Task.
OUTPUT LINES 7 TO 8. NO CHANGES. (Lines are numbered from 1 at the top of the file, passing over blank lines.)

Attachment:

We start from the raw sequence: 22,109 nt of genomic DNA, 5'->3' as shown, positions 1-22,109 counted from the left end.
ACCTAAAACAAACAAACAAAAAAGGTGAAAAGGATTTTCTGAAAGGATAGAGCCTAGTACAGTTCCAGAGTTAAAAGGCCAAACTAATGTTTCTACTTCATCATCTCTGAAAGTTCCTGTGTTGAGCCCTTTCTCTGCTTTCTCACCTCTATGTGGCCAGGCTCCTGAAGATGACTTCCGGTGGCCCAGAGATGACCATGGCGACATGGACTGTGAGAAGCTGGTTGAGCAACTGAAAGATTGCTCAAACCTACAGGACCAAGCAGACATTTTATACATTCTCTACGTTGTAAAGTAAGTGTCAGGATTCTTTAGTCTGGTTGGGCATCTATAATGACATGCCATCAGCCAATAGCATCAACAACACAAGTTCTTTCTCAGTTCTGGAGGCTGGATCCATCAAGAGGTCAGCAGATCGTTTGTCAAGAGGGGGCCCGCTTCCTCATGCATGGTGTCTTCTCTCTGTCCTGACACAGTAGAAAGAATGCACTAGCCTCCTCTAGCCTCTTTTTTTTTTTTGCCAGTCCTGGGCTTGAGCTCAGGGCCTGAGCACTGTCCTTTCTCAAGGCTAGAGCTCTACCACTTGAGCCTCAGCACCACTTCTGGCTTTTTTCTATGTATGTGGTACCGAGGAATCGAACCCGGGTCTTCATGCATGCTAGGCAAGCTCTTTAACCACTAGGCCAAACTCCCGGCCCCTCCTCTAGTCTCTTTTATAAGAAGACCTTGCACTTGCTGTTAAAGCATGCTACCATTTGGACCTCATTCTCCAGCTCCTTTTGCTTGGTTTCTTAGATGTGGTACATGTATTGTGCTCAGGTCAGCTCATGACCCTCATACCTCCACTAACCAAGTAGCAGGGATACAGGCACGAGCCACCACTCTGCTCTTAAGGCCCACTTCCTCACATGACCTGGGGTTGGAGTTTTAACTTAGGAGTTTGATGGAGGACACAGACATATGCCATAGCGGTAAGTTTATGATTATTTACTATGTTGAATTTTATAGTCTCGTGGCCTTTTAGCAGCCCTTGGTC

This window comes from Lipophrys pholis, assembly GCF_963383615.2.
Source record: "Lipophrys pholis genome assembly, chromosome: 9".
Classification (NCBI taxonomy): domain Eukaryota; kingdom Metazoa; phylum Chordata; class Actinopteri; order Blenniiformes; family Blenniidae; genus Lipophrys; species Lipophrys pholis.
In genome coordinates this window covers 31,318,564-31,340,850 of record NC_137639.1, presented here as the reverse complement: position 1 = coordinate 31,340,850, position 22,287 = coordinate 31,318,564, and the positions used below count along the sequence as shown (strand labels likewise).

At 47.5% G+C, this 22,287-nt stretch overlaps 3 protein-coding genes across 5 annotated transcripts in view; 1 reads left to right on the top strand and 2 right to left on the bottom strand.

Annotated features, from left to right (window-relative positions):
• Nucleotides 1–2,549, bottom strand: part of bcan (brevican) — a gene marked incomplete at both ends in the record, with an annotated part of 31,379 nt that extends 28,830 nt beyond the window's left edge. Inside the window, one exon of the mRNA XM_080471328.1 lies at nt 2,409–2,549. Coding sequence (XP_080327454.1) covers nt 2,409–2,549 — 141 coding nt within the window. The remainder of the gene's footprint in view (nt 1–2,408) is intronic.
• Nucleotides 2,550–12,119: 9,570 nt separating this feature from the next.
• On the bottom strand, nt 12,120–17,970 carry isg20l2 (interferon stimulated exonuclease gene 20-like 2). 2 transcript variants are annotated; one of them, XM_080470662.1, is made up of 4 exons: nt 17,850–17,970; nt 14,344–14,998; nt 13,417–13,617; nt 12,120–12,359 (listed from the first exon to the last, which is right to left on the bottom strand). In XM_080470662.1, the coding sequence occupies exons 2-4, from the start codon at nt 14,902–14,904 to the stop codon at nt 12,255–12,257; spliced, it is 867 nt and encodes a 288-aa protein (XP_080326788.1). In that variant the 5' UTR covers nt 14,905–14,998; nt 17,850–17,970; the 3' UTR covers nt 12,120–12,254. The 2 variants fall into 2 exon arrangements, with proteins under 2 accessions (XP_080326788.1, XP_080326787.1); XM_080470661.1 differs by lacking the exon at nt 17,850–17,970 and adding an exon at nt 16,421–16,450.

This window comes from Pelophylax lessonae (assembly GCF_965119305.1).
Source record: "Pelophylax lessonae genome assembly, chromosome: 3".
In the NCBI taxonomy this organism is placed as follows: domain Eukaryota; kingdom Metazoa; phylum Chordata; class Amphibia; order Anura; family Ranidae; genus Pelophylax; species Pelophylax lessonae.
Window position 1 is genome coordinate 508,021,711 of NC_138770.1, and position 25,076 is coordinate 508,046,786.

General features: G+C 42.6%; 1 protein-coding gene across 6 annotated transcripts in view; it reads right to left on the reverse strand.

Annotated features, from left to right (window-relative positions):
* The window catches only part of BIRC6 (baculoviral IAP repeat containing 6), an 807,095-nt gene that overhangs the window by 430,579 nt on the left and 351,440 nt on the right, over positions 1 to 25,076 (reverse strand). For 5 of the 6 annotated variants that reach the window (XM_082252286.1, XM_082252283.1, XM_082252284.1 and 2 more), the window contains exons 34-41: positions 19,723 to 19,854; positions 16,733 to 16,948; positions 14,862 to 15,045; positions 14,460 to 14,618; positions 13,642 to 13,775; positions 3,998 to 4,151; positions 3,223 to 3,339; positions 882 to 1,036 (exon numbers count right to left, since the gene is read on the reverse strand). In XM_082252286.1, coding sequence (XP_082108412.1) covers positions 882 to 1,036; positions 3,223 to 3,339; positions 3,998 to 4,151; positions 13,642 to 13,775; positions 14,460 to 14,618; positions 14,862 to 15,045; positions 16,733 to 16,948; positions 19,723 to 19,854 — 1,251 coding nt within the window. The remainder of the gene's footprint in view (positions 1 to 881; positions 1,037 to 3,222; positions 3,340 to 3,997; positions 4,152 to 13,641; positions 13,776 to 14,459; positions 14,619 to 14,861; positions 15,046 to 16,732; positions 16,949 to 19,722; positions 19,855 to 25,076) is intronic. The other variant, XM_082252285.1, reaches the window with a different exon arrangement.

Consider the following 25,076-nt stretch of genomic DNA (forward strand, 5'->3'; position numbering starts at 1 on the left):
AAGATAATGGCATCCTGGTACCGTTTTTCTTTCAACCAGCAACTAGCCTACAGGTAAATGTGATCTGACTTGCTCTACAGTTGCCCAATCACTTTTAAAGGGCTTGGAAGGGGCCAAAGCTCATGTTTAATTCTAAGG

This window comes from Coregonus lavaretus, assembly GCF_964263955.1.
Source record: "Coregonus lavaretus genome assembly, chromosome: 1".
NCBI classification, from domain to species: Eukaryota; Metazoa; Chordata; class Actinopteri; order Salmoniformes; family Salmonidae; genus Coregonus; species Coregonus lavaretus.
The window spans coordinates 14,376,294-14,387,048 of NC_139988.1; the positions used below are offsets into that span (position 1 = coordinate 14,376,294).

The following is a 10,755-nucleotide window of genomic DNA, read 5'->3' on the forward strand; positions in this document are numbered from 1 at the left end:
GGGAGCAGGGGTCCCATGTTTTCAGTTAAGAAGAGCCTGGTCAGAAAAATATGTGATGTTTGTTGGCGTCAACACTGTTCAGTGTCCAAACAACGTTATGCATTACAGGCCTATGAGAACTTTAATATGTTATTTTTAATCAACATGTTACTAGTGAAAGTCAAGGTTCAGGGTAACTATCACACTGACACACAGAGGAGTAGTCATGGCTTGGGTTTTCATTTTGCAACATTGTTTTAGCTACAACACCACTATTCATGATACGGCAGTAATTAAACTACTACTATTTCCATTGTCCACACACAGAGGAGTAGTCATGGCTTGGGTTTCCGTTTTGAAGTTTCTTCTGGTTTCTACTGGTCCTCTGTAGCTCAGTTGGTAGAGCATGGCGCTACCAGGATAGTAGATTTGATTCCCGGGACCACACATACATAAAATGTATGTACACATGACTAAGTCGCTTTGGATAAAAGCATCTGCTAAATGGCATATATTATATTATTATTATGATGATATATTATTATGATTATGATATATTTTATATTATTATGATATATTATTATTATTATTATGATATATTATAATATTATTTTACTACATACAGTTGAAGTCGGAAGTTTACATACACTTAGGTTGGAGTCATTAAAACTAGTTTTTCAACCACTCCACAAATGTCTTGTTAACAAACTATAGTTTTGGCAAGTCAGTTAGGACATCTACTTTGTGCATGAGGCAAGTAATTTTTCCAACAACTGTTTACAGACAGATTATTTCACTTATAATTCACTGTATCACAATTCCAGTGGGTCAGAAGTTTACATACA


At 47.5% G+C, this 22,287-nt stretch overlaps 3 protein-coding genes across 5 annotated transcripts in view; 1 reads left to right on the top strand and 2 right to left on the bottom strand.

Annotated features, from left to right (window-relative positions):